We all know that Djokovic has got excellent defensive, and defence to offense skills. Djokovic's game revolves around returning every ball as long as he can, forcing his opponent to go closer and closer to the line, or to approach the net with terrible approach shots. If Djokovic manages to put his opponents in a defensive position, he often chooses to slap a winner in the court. Really effective.
I agree insofar that Djokovic's natural tendency is to grind points out, but I disagree with the notion that he's offensive only "if he manages to put his opponents in a defensive position". He takes initiative much more than you're giving him credit for, even if it's not always by way of an outright bullet. He moves the ball around the court with seemingly little effort, and that greatly facilitates his ability to displace his opponent and step into the court.
Why do most of the opponents choose to attack Djokovic's almost inpenetrable defence? In my opinion (once again, Im not a professional tennis player, easier said than done) if you choose to grind Djokovic down and simply move him from side to side with no pace balls, Djokovic will eventually lose his temper and try to go for winners, which he doesnt do well.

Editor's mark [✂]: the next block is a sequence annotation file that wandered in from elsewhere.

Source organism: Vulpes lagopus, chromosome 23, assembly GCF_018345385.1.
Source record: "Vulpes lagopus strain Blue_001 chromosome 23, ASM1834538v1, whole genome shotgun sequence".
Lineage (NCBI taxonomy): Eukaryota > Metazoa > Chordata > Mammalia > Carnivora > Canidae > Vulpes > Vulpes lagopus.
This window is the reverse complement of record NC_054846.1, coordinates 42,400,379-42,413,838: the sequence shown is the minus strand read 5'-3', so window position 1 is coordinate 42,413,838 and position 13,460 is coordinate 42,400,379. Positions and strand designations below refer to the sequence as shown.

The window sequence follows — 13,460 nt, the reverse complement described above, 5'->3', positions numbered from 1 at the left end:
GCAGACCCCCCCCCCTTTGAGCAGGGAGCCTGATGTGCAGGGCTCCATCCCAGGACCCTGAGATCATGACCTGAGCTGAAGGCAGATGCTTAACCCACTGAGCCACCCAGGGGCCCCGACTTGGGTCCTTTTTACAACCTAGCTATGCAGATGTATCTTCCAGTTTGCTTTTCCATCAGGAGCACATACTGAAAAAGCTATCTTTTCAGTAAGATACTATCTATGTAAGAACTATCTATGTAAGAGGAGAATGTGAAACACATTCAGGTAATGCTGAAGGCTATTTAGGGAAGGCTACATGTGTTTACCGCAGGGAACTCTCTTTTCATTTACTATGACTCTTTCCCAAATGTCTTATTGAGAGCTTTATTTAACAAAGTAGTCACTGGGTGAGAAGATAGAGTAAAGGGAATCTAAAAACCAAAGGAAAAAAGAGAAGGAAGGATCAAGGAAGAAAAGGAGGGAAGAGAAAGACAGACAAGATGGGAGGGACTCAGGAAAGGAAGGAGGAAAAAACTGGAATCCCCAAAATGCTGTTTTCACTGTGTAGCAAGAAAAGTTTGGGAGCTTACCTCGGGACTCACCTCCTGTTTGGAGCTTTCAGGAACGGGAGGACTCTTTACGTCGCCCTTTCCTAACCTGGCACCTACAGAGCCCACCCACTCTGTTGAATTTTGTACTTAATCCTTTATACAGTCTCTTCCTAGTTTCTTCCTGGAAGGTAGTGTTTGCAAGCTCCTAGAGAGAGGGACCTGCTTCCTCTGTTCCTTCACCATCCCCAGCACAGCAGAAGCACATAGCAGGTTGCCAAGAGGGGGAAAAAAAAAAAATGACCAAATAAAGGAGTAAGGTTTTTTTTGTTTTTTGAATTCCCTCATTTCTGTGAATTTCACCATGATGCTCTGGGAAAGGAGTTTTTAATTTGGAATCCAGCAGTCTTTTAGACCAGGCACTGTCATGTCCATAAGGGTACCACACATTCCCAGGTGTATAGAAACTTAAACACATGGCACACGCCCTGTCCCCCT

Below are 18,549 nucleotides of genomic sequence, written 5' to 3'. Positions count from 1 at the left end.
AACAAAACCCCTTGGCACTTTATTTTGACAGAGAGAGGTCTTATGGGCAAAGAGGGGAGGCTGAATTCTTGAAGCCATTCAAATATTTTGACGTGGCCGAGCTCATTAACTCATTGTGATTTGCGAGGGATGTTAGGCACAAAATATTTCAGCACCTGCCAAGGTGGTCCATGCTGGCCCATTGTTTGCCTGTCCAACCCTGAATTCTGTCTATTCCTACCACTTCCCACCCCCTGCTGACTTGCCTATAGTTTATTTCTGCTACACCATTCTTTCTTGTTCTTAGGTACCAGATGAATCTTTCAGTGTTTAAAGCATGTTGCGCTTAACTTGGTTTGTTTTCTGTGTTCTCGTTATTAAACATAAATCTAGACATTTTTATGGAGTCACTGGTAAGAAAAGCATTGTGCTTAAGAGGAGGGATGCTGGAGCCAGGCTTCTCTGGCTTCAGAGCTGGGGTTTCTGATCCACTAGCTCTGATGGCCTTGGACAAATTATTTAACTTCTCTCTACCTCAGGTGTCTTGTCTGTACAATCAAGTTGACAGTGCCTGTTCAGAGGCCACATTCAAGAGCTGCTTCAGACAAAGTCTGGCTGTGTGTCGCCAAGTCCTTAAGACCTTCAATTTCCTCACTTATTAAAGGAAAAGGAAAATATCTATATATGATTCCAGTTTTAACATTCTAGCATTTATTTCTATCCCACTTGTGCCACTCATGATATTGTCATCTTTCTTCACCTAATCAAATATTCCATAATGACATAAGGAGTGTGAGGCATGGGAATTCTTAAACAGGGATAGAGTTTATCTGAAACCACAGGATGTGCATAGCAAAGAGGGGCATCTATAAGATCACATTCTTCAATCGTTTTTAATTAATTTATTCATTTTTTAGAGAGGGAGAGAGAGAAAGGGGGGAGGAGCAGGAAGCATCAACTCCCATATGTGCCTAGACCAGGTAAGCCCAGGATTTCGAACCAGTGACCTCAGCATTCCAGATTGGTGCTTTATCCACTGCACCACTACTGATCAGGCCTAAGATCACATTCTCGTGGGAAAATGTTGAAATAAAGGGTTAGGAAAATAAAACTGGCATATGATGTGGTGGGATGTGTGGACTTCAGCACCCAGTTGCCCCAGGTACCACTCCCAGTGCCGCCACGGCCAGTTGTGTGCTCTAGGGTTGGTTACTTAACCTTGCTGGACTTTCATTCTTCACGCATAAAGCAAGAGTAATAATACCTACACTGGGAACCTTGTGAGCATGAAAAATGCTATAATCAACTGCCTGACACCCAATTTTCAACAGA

You certainly shouldn't just try to redline it against him. But rather than junk balling him, I've always felt that the trick is to give him plenty of variety. Alternate pace, spins, and placement; take chances. He's a textbook baseliner, so the last thing you want is for him to get "used" to anything. One of the reasons I think he played Nadal so effectively last year is because Rafa generally gives you the same ball from the back court. To his credit, it's more than enough to grind down or muscle through most of his opponents, but Novak got a handle on it and Rafa didn't have the variety to upset him.
Ive seen this many times in the past, and more recently Federer at Wimbledon.
"In the past" really refers to pre-'11 Nole. As someone capable of both extensive offense and defense, he used to have a real problem with balancing the two playing styles. This caused him to both get trigger happy and fall into defensive ruts at times, but he's become a lot more constructive and even-keeled in the past couple of years.
When it comes to Wimbledon, you have to keep in mind that Novak is simply not a great grass court player. More particularly, his movement on the surface just isn't comparable to the other top players. Federer got the ball behind him a lot in a way that probably wouldn't have worked on other surfaces, where Djokovic's movement is outstanding. Roger used experience and grass expertise to keep Djokovic from getting behind the ball, but that's no precept for playing him.